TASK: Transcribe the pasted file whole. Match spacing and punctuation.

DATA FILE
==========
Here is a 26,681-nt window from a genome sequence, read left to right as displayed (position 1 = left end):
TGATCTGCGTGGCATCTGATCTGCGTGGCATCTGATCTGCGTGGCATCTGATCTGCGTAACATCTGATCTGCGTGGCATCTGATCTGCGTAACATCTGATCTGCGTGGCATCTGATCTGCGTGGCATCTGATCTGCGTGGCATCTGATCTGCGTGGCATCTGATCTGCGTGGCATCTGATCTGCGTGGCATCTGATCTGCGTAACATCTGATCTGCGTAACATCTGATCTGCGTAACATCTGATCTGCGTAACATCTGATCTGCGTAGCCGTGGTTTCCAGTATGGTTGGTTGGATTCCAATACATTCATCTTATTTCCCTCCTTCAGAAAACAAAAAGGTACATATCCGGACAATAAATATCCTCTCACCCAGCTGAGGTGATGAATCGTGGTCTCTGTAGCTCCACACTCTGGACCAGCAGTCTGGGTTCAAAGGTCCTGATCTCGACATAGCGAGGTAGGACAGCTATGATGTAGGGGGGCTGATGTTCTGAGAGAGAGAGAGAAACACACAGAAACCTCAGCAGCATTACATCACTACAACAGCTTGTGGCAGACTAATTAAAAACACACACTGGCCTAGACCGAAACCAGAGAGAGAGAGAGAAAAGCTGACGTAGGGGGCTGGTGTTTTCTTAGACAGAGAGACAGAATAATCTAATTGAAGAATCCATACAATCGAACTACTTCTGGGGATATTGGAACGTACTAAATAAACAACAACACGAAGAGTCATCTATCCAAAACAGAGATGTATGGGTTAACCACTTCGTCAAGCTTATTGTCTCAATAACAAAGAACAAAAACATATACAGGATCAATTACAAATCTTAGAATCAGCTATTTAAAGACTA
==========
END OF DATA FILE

Here is a 26,681-nt window from a genome sequence, read left to right as displayed (position 1 = left end):
TGATCTGCGTGGCATCTGATCTGCGTGGCATCTGATCTGCGTGGCATCTGATCTGCGTAACATCTGATCTGCGTGGCATCTGATCTGCGTAACATCTGATCTGCGTGGCATCTGATCTGCGTGGCATCTGATCTGCGTGGCATCTGATCTGCGTGGCATCTGATCTGCGTGGCATCTGATCTGCGTGGCATCTGATCTGCGTAACATCTGATCTGCGTAACATCTGATCTGCGTAACATCTGATCTGCGTAACATCTGATCTGCGTAGCCGTGGTTTCCAGTATGGTTGGTTGGATTCCAATACATTCATCTTATTTCCCTCCTTCAGAAAACAAAAAGGTACATATCCGGACAATAAATATCCTCTCACCCAGCTGAGGTGATGAATCGTGGTCTCTGTAGCTCCACACTCTGGACCAGCAGTCTGGGTTCAAAGGTCCTGATCTCGACATAGCGAGGTAGGACAGCTATGATGTAGGGGGGCTGATGTTCTGAGAGAGAGAGAGAAACACACAGAAACCTCAGCAGCATTACATCACTACAACAGCTTGTGGCAGACTAATTAAAAACACACACTGGCCTAGACCGAAACCAGAGAGAGAGAGAGAAAAGCTGACGTAGGGGGCTGGTGTTTTCTTAGACAGAGAGACAGAATAATCTAATTGAAGAATCCATACAATCGAACTACTTCTGGGGATATTGGAACGTACTAAATAAACAACAACACGAAGAGTCATCTATCCAAAACAGAGATGTATGGGTTAACCACTTCGTCAAGCTTATTGTCTCAATAACAAAGAACAAAAACATATACAGGATCAATTACAAATCTTAGAATCAGCTATTTAAAGACTA